As individuals age, the risk of developing chronic diseases including type 2 diabetes, cardiovascular diseases, sarcopenia (muscle mass loss), and osteoporosis (bone mass loss) increases1 2. Weightlifting has proven to be an effective method in the prevention and treatment of such chronic diseases in both men and women2. For example, weightlifting can help decrease or even prevent the prevalence of osteoporosis in post menopausal women, who are increasingly at risk of fractures due to hormonal changes affecting bone mineral density1. Significant gender disparities exist in meeting the recommended physical activity guidelines for resistance training3. While women are less likely to meet the recommended guidelines3, gendered social norms create significant barriers for both men and women in a gym space, either by limiting the scope of physical activity engagement within that space, or preventing engagement altogether.
Dichotomous gender relations in the gym are becoming increasingly prevalent, contributed in part by the socio-spatial processes3 occurring within them. According to a 2018 study investigating the gendering of physical activity3, gender stereotypes are consistently normalized in the gym. As both men and women’s bodies are reproduced socially, masculine body ideals place in value strength, whereas women’s body ideals place more value in being thin and toned4. As a result, weightlifting activities in the gym are more associated as masculine, whereas cardio based activities are more associated as feminine3. This led to both genders engaging in drastically contrasting and perpetually limiting exercise routines in order to remain within their perceived bounds of masculinity or femininity3 4. Women even experienced a double standard at the gym, where they were judged for both breaking gendered practices, like lifting heavy weights, or conforming to gendered practices by doing cardio3.
Gender relations were even found to be spatialized, where hyper masculine environments created inaccessibility for both men and women3. In both cases, these experiences decreased the desirability of the workout space. Some men experienced an intense and sometimes intimidating atmosphere of amplified masculinity from other men that pushed them to finish working out as quickly as possible3. Women were found to engage in the gym for less time, and reported feelings of intimidation and lack of competence compared to men lifting heavier weights3. Women also tended to occupy less space in the gym, often due to experiences of micro-aggressions from men3. Such experiences included being crowded or rushed out of spaces, refusal from men to share equipment or space, unsolicited critiques or advice, and being approached prior to other men to share equipment3. When asked how their workouts would change if they were the opposite gender, both men and women expressed a desire to engage in workout regimes more stereotypically associated with the opposite gender3. For example, women wanted to lift more, and men wanted to stretch3.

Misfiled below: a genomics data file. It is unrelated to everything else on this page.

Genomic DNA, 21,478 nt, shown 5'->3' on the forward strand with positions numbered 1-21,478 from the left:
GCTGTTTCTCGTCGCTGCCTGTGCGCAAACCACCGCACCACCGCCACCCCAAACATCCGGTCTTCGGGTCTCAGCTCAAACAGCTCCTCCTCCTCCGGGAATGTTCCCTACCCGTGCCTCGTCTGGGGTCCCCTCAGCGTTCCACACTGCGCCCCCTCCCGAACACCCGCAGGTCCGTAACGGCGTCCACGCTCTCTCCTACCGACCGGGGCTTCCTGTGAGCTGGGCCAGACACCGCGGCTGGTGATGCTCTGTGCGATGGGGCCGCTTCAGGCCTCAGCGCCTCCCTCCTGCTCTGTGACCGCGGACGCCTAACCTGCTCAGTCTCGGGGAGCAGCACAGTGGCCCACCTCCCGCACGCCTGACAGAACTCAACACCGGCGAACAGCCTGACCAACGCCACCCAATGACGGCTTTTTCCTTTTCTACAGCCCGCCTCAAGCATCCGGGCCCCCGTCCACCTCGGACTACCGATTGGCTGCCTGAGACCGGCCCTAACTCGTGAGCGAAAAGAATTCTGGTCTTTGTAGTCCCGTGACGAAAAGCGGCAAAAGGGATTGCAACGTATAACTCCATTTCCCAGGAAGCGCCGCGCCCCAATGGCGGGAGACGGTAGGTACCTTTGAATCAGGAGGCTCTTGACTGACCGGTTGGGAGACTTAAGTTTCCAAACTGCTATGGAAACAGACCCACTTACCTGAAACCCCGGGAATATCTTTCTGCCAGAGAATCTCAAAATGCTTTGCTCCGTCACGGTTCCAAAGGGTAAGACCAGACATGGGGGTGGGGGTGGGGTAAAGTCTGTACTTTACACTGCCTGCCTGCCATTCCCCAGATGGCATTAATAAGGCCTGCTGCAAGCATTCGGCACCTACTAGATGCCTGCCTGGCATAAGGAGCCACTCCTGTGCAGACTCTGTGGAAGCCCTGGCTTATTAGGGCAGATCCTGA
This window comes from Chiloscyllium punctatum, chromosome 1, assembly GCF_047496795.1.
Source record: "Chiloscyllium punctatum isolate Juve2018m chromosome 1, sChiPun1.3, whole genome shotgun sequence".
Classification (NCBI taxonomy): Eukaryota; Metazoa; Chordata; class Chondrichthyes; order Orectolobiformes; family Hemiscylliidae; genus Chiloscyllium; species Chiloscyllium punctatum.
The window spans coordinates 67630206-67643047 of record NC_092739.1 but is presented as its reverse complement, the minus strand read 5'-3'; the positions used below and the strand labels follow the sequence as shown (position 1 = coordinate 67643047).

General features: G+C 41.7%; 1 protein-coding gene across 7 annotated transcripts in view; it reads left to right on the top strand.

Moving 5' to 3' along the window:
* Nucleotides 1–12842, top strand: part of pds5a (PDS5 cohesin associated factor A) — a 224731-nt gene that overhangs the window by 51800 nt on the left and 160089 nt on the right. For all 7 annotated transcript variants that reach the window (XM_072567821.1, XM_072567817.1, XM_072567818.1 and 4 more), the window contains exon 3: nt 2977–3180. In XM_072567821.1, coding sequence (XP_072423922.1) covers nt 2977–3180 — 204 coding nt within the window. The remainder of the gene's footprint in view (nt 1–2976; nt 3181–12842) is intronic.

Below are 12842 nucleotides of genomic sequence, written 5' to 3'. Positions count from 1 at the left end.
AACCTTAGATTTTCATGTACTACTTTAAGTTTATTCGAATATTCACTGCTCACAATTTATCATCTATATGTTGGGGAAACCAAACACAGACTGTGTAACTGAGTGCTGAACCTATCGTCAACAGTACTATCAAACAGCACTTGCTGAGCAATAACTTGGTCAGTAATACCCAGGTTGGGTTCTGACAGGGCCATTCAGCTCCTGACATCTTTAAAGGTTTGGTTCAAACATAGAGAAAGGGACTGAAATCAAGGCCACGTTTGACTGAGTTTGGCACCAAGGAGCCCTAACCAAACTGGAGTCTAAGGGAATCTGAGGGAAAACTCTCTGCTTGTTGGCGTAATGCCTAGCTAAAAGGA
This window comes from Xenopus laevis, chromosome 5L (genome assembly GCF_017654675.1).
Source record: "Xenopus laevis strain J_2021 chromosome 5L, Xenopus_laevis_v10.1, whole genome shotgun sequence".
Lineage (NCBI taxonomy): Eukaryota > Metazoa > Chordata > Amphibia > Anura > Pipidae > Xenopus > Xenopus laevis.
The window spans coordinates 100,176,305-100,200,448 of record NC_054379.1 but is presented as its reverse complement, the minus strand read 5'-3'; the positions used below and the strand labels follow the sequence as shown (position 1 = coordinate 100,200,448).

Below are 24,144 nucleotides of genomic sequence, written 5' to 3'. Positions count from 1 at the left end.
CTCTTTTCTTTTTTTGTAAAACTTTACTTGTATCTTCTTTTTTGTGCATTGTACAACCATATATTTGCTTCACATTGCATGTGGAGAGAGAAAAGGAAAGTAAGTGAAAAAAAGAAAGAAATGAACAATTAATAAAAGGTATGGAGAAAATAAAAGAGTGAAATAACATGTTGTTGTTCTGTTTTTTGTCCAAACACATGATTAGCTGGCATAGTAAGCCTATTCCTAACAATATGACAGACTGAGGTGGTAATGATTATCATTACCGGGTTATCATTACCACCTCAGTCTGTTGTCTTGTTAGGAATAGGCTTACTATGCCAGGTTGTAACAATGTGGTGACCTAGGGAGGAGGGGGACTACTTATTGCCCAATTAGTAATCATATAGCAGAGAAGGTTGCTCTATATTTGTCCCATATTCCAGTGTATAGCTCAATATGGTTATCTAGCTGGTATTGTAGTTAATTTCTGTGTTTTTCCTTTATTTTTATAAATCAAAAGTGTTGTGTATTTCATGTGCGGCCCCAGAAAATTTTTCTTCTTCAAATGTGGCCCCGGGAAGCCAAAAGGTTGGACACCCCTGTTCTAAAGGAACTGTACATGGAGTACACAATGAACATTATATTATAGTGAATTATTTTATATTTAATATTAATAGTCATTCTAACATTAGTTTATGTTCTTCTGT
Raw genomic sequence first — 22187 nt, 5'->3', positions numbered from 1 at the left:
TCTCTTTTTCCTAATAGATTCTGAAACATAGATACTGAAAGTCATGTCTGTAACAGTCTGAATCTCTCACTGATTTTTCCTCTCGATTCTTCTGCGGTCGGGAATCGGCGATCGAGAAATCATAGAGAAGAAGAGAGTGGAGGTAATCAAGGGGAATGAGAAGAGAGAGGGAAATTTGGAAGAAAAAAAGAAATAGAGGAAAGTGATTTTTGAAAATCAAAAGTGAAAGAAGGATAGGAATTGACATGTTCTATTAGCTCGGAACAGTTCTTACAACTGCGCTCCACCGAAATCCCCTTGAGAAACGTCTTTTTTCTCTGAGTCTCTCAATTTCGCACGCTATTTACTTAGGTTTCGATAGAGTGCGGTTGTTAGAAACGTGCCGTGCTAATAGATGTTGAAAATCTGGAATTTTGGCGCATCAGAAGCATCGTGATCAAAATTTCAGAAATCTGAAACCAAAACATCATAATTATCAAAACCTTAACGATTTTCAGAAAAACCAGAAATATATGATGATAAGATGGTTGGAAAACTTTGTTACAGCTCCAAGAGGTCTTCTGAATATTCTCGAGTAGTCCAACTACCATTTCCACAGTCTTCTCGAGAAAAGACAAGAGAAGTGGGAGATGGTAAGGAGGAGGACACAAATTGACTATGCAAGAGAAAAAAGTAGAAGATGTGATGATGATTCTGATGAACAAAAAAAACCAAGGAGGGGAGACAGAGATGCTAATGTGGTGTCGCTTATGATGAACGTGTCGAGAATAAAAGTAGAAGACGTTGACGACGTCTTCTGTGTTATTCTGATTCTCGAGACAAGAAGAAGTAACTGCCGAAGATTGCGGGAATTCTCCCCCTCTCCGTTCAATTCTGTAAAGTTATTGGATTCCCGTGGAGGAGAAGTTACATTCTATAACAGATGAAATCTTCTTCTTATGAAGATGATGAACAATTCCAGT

While it is important to acknowledge that gendered stereotypes that are embedded deep into gym culture, it is equally as important to remember that individuals have their own training and fitness goals. While their chosen activity may have the appearance of reinforcing gender stereotypes, it may very well in fact just be within their training regime. Addressing the spatio-social processes creating these stereotypes should not be an exclusively binary process, like getting women to lift more or men to engage in more cardio. It is more so important to examine if these gendered relations dismantle opportunities for individual’s training goals. For example, a weightlifter may be able to increase their muscle gains and subsequent performance though increasing their range of motion from stretching; on the other hand, a long distance runner may benefit just as well from weightlifting by increasing strength and subsequently decreasing risk of injury. At the end of the day, different types of physical activity will have many benefits regardless of such activity.
So the question is, how can we create more opportunity in the gym? Gender specific or women’s only gyms may provide safe and valuable opportunities for weightlifting and other physical activity. However, these types of gyms may not be a sufficient solution to increasing gender equity in the gym, as these spaces can leave intact these dichotomous gender relations and have the potential to even reinforce co-ed gyms as a male exclusive environment3 5. Challenging these stereotypes can also be a good step in the right direction. Trying to avoid reinforcing harmful gender stereotypes, like seeing men as “bad guys” in the gym3. Mindfulness in space consumption and interpersonal interactions may also go a long way to foster a more welcoming environment. While stereotypical gender relations may not be explicitly obvious all the time, it is important to keep in mind the exclusionary effect it can have on individuals and their personal training goals.Sources
- Effect of weighted exercises on bone mineral density in post menopausal women. A systematic review – https://pubmed.ncbi.nlm.nih.gov/18171491/
- Strength Training and the Risk of Type 2 Diabetes and Cardiovascular Disease – https://journals.lww.com/acsm-msse/Fulltext/2017/01000/Strength_Training_and_the_Risk_of_Type_2_Diabetes.5.aspx
- “It’s gym, like g-y-m not J-i-m:” Exploring the role of place in the gendering of physical activity – https://nottingham-repository.worktribe.com/preview/1487995/Coen%20et%20al%20SSM%202018.pdf
- Gender in the Gym: Evaluation Concerns as Barriers to Women’s Weight Lifting – https://link.springer.com/article/10.1007%252Fs11199-010-9800-8
- Gendered Experiences in the Gym – http://knowledgecommons.lakeheadu.ca:7070/bitstream/handle/2453/4217/RizzoS2017m-1b.pdf?sequence=1&isAllowed=y